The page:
Researchers at the University of British Columbia (UBC) found that the insulin contained in the latest version of their oral tablets is absorbed by mice in the same way as the injected insulin.
"These exciting results show that we are on the right track to create an insulin preparation that no longer needs to be injected before each meal. The tablets will improve the quality of life and mental health of more than 9 million type 1 diabetics across the globe. world, "says the professor Anubhav Pratap-Singh, principal investigator of the study. A goal that has always been pursued for him: his father, a diabetic, has injected himself with insulin 4 times a day for the last 15 years.
Doctor Alberto Baldelli, a senior fellow in Dr Pratap-Singh's lab, enthusiastically adds that nearly 100% of the insulin from the tablets now goes directly to the liver. Even after two hours of administration. In previous attempts, most of the insulin accumulated in the stomach.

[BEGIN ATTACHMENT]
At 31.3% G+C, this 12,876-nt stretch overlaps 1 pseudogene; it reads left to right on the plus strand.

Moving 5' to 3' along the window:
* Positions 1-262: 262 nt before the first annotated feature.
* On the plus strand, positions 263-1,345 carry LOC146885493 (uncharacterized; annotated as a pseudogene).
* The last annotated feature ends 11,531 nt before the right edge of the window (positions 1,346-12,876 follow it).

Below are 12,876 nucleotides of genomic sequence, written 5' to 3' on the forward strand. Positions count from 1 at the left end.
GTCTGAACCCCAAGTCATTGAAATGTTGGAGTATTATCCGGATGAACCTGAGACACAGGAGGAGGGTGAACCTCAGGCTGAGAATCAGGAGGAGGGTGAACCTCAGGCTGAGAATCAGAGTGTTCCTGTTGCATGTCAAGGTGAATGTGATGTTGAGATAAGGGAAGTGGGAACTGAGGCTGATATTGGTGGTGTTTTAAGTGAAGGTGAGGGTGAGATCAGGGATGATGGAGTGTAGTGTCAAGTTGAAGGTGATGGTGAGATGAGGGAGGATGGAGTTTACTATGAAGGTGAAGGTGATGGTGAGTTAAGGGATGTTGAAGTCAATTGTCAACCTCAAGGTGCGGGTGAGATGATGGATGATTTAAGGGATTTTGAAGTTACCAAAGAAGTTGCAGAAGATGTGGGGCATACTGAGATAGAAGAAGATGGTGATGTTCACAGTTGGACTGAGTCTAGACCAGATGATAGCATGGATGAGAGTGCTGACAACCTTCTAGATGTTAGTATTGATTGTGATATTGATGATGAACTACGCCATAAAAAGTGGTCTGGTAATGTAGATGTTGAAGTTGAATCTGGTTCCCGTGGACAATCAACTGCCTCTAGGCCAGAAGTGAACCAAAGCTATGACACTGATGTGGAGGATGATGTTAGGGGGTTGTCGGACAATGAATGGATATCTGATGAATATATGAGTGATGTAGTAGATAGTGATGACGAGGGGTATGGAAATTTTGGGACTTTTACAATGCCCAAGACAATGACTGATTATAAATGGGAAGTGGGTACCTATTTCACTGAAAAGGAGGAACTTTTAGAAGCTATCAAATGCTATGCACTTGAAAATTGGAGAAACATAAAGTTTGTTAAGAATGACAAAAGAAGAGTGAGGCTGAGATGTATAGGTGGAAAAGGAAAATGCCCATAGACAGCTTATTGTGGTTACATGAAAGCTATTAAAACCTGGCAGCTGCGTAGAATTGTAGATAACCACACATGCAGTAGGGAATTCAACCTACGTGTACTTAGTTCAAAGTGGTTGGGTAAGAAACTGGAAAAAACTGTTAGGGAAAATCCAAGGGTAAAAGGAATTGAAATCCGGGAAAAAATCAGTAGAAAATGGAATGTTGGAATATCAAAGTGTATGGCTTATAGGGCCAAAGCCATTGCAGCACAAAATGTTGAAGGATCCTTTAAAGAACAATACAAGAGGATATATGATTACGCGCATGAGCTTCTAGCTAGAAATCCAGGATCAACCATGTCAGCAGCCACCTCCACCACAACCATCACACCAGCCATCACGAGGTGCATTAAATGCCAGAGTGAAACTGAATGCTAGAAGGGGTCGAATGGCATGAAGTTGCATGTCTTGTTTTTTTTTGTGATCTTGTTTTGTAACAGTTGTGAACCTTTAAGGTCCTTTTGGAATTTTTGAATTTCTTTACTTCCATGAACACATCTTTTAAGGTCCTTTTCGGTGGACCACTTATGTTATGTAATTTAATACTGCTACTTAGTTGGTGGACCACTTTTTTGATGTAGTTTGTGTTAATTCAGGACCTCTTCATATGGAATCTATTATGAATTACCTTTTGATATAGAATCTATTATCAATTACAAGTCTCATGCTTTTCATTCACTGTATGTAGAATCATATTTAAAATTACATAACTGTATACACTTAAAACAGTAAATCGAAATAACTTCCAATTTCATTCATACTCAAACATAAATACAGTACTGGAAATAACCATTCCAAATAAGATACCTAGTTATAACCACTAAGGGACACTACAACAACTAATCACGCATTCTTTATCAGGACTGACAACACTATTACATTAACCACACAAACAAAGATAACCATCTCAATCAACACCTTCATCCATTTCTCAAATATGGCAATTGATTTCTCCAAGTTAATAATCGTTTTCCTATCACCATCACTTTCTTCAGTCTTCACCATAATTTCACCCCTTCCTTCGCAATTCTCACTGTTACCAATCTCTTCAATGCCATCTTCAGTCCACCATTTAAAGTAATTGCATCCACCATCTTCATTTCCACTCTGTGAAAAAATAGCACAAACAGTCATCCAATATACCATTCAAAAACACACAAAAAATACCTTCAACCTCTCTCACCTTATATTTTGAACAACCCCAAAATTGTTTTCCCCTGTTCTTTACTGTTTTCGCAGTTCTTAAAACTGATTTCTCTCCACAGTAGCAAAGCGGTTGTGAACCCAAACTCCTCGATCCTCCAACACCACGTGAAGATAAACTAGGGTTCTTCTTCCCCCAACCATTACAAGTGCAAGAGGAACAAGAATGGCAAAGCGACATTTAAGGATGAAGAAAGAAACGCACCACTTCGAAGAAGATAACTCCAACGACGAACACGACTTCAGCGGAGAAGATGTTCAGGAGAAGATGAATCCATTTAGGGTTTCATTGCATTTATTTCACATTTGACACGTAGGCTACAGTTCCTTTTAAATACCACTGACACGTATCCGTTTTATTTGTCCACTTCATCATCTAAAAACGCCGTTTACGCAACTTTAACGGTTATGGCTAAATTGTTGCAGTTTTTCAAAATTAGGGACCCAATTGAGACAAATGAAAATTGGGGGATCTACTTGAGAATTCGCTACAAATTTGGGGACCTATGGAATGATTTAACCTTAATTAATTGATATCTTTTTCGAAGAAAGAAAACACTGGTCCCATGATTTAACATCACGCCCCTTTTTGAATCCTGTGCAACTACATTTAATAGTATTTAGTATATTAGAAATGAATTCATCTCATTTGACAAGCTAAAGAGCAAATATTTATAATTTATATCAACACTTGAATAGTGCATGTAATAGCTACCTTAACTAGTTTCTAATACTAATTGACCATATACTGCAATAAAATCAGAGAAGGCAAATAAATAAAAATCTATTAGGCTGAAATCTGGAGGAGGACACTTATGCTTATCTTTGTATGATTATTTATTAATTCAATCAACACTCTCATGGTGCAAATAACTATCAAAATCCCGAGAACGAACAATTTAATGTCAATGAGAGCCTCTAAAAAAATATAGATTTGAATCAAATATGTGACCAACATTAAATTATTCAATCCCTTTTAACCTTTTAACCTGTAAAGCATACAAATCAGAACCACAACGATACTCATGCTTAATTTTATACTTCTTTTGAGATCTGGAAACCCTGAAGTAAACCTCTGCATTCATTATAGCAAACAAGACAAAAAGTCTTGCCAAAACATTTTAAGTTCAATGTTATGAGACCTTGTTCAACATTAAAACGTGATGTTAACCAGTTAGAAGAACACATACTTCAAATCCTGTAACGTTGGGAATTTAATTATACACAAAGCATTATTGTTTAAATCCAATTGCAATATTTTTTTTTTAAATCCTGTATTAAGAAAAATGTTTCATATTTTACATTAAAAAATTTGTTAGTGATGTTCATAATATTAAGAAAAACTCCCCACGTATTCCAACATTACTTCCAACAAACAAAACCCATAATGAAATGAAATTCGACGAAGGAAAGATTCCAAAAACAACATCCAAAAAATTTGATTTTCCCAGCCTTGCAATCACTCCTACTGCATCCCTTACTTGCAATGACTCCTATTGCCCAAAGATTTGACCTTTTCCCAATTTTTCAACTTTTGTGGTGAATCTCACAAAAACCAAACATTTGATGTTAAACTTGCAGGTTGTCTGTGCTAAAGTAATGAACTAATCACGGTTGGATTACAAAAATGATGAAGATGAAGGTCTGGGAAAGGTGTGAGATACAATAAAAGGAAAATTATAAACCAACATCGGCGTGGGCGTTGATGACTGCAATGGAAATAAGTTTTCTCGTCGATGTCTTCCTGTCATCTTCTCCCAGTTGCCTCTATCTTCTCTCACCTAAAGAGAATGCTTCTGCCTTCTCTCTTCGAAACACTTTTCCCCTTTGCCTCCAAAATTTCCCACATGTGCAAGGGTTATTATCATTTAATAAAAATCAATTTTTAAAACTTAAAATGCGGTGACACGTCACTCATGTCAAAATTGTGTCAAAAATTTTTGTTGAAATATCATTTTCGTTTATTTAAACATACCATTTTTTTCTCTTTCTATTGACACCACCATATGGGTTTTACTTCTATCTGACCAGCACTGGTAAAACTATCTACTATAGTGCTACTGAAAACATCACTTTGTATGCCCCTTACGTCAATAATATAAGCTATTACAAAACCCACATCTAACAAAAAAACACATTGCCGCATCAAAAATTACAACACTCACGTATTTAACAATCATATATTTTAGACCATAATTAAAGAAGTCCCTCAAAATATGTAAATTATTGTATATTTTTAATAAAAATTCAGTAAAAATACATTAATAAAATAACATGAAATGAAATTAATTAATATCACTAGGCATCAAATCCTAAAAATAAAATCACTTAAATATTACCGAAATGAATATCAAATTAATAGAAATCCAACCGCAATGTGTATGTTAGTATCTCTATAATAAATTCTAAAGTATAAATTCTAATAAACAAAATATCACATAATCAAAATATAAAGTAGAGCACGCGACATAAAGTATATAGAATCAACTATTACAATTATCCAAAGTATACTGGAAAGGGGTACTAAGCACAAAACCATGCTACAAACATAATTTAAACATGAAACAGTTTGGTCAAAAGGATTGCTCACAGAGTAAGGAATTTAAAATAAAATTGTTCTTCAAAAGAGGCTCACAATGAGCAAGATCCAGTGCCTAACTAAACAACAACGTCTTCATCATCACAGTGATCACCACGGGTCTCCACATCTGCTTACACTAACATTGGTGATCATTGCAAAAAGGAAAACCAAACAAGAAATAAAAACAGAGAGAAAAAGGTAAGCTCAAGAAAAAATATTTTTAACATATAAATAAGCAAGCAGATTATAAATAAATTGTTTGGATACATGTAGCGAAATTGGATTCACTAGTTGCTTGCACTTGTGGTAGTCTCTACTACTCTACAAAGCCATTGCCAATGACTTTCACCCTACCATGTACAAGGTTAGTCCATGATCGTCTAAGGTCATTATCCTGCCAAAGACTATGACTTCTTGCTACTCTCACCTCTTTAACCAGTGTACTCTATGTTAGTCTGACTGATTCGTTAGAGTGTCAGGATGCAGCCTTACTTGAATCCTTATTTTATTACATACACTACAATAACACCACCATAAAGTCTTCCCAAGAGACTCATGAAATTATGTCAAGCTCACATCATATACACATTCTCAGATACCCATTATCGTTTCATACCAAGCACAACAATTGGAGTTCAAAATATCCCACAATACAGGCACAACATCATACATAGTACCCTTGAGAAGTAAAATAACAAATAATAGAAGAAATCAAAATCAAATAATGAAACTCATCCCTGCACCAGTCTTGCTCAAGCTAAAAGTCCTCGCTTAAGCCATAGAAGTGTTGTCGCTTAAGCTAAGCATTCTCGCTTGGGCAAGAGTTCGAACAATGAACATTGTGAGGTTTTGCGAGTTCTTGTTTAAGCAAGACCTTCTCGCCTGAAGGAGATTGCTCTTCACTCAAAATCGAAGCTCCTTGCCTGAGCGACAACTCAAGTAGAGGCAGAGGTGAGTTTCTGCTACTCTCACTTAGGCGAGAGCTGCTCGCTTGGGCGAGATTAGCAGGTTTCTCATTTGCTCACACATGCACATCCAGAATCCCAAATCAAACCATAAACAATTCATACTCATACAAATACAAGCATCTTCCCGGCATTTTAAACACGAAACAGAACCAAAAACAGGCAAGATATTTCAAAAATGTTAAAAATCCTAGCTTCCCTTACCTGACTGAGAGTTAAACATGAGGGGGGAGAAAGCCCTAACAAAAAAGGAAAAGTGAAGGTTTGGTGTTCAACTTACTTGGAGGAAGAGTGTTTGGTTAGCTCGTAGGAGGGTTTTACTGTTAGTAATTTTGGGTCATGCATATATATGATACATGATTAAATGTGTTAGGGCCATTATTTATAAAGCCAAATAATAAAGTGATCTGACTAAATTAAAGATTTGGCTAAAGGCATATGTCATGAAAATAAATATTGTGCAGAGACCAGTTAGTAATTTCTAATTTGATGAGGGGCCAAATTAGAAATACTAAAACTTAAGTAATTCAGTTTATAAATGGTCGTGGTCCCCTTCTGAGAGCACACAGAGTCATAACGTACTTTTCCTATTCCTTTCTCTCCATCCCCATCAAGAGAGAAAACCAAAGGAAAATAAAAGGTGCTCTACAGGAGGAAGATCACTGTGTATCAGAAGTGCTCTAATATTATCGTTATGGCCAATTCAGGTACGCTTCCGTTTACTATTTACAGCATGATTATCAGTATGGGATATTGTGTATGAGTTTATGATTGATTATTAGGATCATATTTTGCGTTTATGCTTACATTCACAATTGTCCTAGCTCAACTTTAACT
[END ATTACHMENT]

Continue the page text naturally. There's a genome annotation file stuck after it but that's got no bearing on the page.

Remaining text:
Change the mode of administration
The UBC team has been working for some time to figure out how to facilitate a higher rate of insulin absorption for patients with diabetes, who often undergo uncomfortable and uncomfortable injections.
The newly developed method is based on special tablets that should not be swallowed, but placed between the gum and cheek, melting. Using the thin membrane found there (also called the "buccal mucosa"), the insulin reaches the liver without decomposing along the way.
Again: Most developing tablets tend to release insulin slowly over two to four hours. The one injected takes effect in 30-120 minutes. The UBC team's solution has the same quick absorption times.
Insulin in tablets: many potential broad benefits
The study has yet to move to the human trial phase. This requires time, funding, collaborators. The game, however, is worth the candle. The health of those suffering from is worth diabetes, their time, and a sea of environmental waste, needles and plastic, which would not exist with tablets to be taken orally.
The next step to human stages in case of success? Obviously reduce the cost of insulin per dose. The tablets would also be cheaper and easier to produce, as well as to transport (they wouldn't need to be kept cool).
The study was published in Scientific Reports, and I link it here.
What are you waiting for, guys? Hurry up.